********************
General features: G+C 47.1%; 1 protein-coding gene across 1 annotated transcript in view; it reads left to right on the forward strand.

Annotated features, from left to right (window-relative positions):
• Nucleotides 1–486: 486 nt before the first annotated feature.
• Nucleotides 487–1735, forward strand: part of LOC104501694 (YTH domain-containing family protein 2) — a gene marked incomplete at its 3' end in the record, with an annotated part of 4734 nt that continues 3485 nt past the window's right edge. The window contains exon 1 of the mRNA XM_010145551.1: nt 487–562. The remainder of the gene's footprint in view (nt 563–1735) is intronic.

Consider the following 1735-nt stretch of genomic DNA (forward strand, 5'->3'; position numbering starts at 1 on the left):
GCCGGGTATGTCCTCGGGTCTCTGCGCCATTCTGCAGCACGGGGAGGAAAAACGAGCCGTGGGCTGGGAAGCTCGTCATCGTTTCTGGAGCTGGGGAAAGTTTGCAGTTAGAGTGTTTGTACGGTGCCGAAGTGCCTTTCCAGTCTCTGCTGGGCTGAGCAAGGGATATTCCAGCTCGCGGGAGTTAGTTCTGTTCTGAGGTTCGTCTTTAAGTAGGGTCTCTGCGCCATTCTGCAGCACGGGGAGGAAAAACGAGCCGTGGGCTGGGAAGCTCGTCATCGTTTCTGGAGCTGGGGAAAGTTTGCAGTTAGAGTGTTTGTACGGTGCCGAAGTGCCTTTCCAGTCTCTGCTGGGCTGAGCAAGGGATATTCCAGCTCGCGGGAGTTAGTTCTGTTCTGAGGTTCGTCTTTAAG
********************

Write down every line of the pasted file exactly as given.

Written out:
General features: G+C 47.1%; 1 protein-coding gene across 1 annotated transcript in view; it reads left to right on the forward strand.

Annotated features, from left to right (window-relative positions):
• Nucleotides 1–486: 486 nt before the first annotated feature.
• Nucleotides 487–1735, forward strand: part of LOC104501694 (YTH domain-containing family protein 2) — a gene marked incomplete at its 3' end in the record, with an annotated part of 4734 nt that continues 3485 nt past the window's right edge. The window contains exon 1 of the mRNA XM_010145551.1: nt 487–562. The remainder of the gene's footprint in view (nt 563–1735) is intronic.

Consider the following 1735-nt stretch of genomic DNA (forward strand, 5'->3'; position numbering starts at 1 on the left):
GCCGGGTATGTCCTCGGGTCTCTGCGCCATTCTGCAGCACGGGGAGGAAAAACGAGCCGTGGGCTGGGAAGCTCGTCATCGTTTCTGGAGCTGGGGAAAGTTTGCAGTTAGAGTGTTTGTACGGTGCCGAAGTGCCTTTCCAGTCTCTGCTGGGCTGAGCAAGGGATATTCCAGCTCGCGGGAGTTAGTTCTGTTCTGAGGTTCGTCTTTAAGTAGGGTCTCTGCGCCATTCTGCAGCACGGGGAGGAAAAACGAGCCGTGGGCTGGGAAGCTCGTCATCGTTTCTGGAGCTGGGGAAAGTTTGCAGTTAGAGTGTTTGTACGGTGCCGAAGTGCCTTTCCAGTCTCTGCTGGGCTGAGCAAGGGATATTCCAGCTCGCGGGAGTTAGTTCTGTTCTGAGGTTCGTCTTTAAG